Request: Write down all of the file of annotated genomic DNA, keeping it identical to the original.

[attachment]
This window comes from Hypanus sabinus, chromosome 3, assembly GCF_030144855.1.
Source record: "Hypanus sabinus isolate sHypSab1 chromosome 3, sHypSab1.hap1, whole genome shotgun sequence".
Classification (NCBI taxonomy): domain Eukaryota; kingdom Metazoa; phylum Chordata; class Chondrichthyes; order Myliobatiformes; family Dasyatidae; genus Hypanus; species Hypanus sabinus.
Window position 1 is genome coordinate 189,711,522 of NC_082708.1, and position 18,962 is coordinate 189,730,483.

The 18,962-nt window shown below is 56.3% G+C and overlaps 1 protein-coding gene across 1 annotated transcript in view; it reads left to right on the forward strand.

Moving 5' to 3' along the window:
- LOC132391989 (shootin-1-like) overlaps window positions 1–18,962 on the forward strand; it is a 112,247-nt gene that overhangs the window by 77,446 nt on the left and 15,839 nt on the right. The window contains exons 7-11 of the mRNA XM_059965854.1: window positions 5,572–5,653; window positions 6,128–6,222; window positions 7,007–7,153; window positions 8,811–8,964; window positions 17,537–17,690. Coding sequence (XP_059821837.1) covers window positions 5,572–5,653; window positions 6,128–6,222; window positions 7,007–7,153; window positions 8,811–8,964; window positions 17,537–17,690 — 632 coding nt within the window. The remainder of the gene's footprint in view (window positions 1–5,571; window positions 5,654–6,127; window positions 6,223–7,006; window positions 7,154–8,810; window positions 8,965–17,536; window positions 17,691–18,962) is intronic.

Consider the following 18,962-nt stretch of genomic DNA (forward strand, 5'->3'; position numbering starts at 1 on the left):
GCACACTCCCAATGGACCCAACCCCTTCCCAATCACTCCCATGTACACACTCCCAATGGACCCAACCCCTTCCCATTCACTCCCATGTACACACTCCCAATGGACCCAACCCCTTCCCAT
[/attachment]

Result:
This window comes from Hypanus sabinus, chromosome 3, assembly GCF_030144855.1.
Source record: "Hypanus sabinus isolate sHypSab1 chromosome 3, sHypSab1.hap1, whole genome shotgun sequence".
Classification (NCBI taxonomy): domain Eukaryota; kingdom Metazoa; phylum Chordata; class Chondrichthyes; order Myliobatiformes; family Dasyatidae; genus Hypanus; species Hypanus sabinus.
Window position 1 is genome coordinate 189,711,522 of NC_082708.1, and position 18,962 is coordinate 189,730,483.

The 18,962-nt window shown below is 56.3% G+C and overlaps 1 protein-coding gene across 1 annotated transcript in view; it reads left to right on the forward strand.

Moving 5' to 3' along the window:
- LOC132391989 (shootin-1-like) overlaps window positions 1–18,962 on the forward strand; it is a 112,247-nt gene that overhangs the window by 77,446 nt on the left and 15,839 nt on the right. The window contains exons 7-11 of the mRNA XM_059965854.1: window positions 5,572–5,653; window positions 6,128–6,222; window positions 7,007–7,153; window positions 8,811–8,964; window positions 17,537–17,690. Coding sequence (XP_059821837.1) covers window positions 5,572–5,653; window positions 6,128–6,222; window positions 7,007–7,153; window positions 8,811–8,964; window positions 17,537–17,690 — 632 coding nt within the window. The remainder of the gene's footprint in view (window positions 1–5,571; window positions 5,654–6,127; window positions 6,223–7,006; window positions 7,154–8,810; window positions 8,965–17,536; window positions 17,691–18,962) is intronic.

Consider the following 18,962-nt stretch of genomic DNA (forward strand, 5'->3'; position numbering starts at 1 on the left):
GCACACTCCCAATGGACCCAACCCCTTCCCAATCACTCCCATGTACACACTCCCAATGGACCCAACCCCTTCCCATTCACTCCCATGTACACACTCCCAATGGACCCAACCCCTTCCCAT